International Maritime Bureau director Captain Pottengal Mukundan, who is based in London, said the negotiations could take between two to three months before the crewmen could be released.
“It is not a quick fix. The pirates are not interested in the cargo but money,” he said.
He said they had not seen such a surge in pirate activity in the area previously and these pirates were not afraid to use significant firepower to bring vessels under their control.
He said more than 260 seafarers have been taken hostage in the Somalia seas this year alone.
A source said that the Somali Marines ? the most powerful and sophisticated of the pirate groups and one that has a military structure ? is believed to be responsible for the recent hijacks.
Armed with automatic weapons and rocket-propelled grenades, the group has a fleet admiral, vice-admiral and a head of financial operations.
The Somali Marines are said to be loyal to regional warlord Abdi Mohamed Afweyne.
They were responsible for the hostage saga where they held 25 hostages for four months until a sizeable ransom was paid ? said to be more than US$2mil (RM6.8mil) ? on Aug 6, when the hostages were released.
The three other pirate groups are the National Volunteer Coast Guard, Marka group and Puntland Group, all operating off lawless Somalia’s 3,300km coastline.
Somalia has been without a central government since 1991 and does not have the capacity to control pirates or patrol its coastline.
Malaysia seeks release of Pinoys, other crew of hijacked tankers
foreign minister Rais Yatim said the government was taking steps
to secure the release of the crewmen -- with Filipinos among them
-- taken hostage on two
Malaysian tankers in the Gulf of Aden, reports said Monday.
Rais said the piracy menace in the area was under the United Nations' Convention on the Law of the Sea but admitted the convention had "more bark than bite," the New Straits Times quoted him as saying.
The tankers belonging to shipping giant MISC Berhad were hijacked in the notorious Gulf of Aden and remain in the hands of pirates.
The MT Bunga Melati 5 with 41 crew -- 36 Malaysians, five Filipinos -- was seized on Friday off the coast of Yemen, fully laden with 30,000 metric tons of petrochemicals.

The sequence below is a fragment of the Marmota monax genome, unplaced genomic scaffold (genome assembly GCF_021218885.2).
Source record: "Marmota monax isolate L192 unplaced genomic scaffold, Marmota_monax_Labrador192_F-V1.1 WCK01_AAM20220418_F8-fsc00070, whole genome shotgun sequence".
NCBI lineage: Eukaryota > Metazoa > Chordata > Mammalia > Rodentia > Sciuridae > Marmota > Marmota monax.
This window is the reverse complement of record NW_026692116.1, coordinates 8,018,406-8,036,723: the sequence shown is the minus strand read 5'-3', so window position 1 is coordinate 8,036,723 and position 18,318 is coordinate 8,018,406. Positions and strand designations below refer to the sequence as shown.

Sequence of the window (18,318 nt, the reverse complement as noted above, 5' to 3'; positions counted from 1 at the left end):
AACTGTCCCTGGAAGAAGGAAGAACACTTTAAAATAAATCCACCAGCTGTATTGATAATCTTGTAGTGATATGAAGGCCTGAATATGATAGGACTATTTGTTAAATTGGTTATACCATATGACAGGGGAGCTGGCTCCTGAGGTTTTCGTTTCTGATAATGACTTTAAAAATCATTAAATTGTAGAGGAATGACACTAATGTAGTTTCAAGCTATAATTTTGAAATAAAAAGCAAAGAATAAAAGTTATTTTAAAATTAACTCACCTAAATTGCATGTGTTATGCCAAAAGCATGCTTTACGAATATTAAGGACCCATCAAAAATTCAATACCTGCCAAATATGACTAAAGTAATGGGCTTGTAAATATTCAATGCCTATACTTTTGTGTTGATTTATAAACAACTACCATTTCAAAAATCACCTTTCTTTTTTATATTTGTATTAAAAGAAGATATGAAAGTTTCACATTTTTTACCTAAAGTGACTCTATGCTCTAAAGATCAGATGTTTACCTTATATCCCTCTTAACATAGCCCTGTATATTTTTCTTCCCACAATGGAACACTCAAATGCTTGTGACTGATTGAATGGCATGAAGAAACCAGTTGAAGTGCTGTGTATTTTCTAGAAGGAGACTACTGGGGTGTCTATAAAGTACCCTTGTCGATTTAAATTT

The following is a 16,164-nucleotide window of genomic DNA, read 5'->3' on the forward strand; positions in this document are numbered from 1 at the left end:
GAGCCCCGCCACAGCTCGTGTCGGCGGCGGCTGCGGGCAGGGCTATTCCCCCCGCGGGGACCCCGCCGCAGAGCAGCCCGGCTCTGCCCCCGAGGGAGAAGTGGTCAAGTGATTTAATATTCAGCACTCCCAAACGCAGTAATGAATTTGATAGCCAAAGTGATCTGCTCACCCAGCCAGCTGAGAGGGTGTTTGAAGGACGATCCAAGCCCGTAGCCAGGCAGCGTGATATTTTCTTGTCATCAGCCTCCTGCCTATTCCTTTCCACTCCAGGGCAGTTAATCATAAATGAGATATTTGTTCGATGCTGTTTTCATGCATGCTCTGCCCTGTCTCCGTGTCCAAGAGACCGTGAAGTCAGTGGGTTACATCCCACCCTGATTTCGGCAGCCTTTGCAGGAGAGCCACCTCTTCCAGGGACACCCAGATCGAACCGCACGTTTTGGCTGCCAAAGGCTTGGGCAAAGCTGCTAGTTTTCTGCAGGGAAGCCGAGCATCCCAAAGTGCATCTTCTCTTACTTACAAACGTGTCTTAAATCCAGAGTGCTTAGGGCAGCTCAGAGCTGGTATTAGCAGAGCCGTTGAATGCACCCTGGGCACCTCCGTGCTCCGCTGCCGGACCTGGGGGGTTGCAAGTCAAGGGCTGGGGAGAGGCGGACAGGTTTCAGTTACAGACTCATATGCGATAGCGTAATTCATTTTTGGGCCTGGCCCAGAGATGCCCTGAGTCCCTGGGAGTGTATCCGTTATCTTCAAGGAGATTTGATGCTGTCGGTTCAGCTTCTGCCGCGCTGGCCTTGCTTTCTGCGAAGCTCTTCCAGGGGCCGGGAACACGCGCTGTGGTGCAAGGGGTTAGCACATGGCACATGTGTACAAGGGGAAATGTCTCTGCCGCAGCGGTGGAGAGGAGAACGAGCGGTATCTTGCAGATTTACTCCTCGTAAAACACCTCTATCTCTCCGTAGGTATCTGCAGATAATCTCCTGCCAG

Ten days earlier, a palm oil tanker, the Bunga Melati Dua, with 39 crew on board was hijacked off the coast of Somalia. The MISC has reported one death so far -- a Filipino crew member -- who died in an "accident" during the first hijack.
Rais said the foreign ministry was gathering intelligence through diplomatic channels in Somalia and Yemen.
"We found out that the pirates have no interest in dealing with the country, but will deal with the shipowners, which is MISC," he said.
A Malaysian man on board the first hijacked tanker had reportedly made a phone call to his fiancee last Tuesday, claiming that pirates were demanding a ransom of 10 million ringgit (3 million dollars) from MISC.
"His voice sounded different when he told me the pirates asked for 10 million ringgit to release him and other crew members. He sounded nervous," said Nor Hasliza Mat Zin, according to the newspaper.
The Bunga Melati 5 was the eighth ship to be hijacked since July 20 in the Gulf of Aden, which lies in the Arabian Sea between Yemen on the south coast of the Arabian Peninsula and the north coast of Somalia.
The waters off Somalia are the most pirate-infested in the world, with the IMB reporting 24 attacks between April and June this year.
Somali pirates free Omani vessel
Somali pirates have released an Omani fishing vessel held for almost eight months near Eyl port in the northern semi-autonomous Puntland region.
One of a group of elders in Eyl who negotiated the release told the BBC that one crew member - the Indonesian engineer - had died while in captivity.
Six other crew members, two Somalis and two Indonesians, were freed, without a ransom being paid, he said.
The seas off Somalia have some of the highest rates of piracy in the world.
Attacks against fishing boats, cargo ships and yachts have surged over recent months and foreigners, who can be exchanged for large ransoms, are frequent targets.
Last week, four vessels were hijacked.
Somalia's coastal waters are close to shipping routes connecting the Red Sea and the Indian Ocean, and the country's interim government lacks the resources to police its own coastline.
In June, the UN Security Council voted to allow countries to send warships into Somalia's waters to tackle the pirates.